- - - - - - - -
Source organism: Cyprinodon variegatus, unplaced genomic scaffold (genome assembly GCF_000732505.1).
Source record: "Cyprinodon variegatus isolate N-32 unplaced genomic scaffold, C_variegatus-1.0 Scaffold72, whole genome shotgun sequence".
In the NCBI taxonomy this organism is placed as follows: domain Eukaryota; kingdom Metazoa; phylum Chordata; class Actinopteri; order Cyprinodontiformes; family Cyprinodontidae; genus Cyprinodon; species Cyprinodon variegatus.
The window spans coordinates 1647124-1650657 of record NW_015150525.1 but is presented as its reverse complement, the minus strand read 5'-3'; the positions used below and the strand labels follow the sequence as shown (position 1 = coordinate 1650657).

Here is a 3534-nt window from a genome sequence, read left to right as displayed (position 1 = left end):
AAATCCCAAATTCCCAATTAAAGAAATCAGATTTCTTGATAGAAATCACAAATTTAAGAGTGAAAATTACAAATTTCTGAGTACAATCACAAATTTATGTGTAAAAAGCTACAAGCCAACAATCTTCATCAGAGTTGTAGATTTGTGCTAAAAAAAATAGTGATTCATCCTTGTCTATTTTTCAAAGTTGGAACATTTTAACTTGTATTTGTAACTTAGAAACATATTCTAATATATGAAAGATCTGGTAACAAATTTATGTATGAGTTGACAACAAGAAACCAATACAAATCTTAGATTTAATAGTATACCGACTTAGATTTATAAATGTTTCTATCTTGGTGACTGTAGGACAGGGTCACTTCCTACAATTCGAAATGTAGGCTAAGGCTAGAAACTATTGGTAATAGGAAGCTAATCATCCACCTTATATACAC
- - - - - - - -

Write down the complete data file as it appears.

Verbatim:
Source organism: Cyprinodon variegatus, unplaced genomic scaffold (genome assembly GCF_000732505.1).
Source record: "Cyprinodon variegatus isolate N-32 unplaced genomic scaffold, C_variegatus-1.0 Scaffold72, whole genome shotgun sequence".
In the NCBI taxonomy this organism is placed as follows: domain Eukaryota; kingdom Metazoa; phylum Chordata; class Actinopteri; order Cyprinodontiformes; family Cyprinodontidae; genus Cyprinodon; species Cyprinodon variegatus.
The window spans coordinates 1647124-1650657 of record NW_015150525.1 but is presented as its reverse complement, the minus strand read 5'-3'; the positions used below and the strand labels follow the sequence as shown (position 1 = coordinate 1650657).

Here is a 3534-nt window from a genome sequence, read left to right as displayed (position 1 = left end):
AAATCCCAAATTCCCAATTAAAGAAATCAGATTTCTTGATAGAAATCACAAATTTAAGAGTGAAAATTACAAATTTCTGAGTACAATCACAAATTTATGTGTAAAAAGCTACAAGCCAACAATCTTCATCAGAGTTGTAGATTTGTGCTAAAAAAAATAGTGATTCATCCTTGTCTATTTTTCAAAGTTGGAACATTTTAACTTGTATTTGTAACTTAGAAACATATTCTAATATATGAAAGATCTGGTAACAAATTTATGTATGAGTTGACAACAAGAAACCAATACAAATCTTAGATTTAATAGTATACCGACTTAGATTTATAAATGTTTCTATCTTGGTGACTGTAGGACAGGGTCACTTCCTACAATTCGAAATGTAGGCTAAGGCTAGAAACTATTGGTAATAGGAAGCTAATCATCCACCTTATATACAC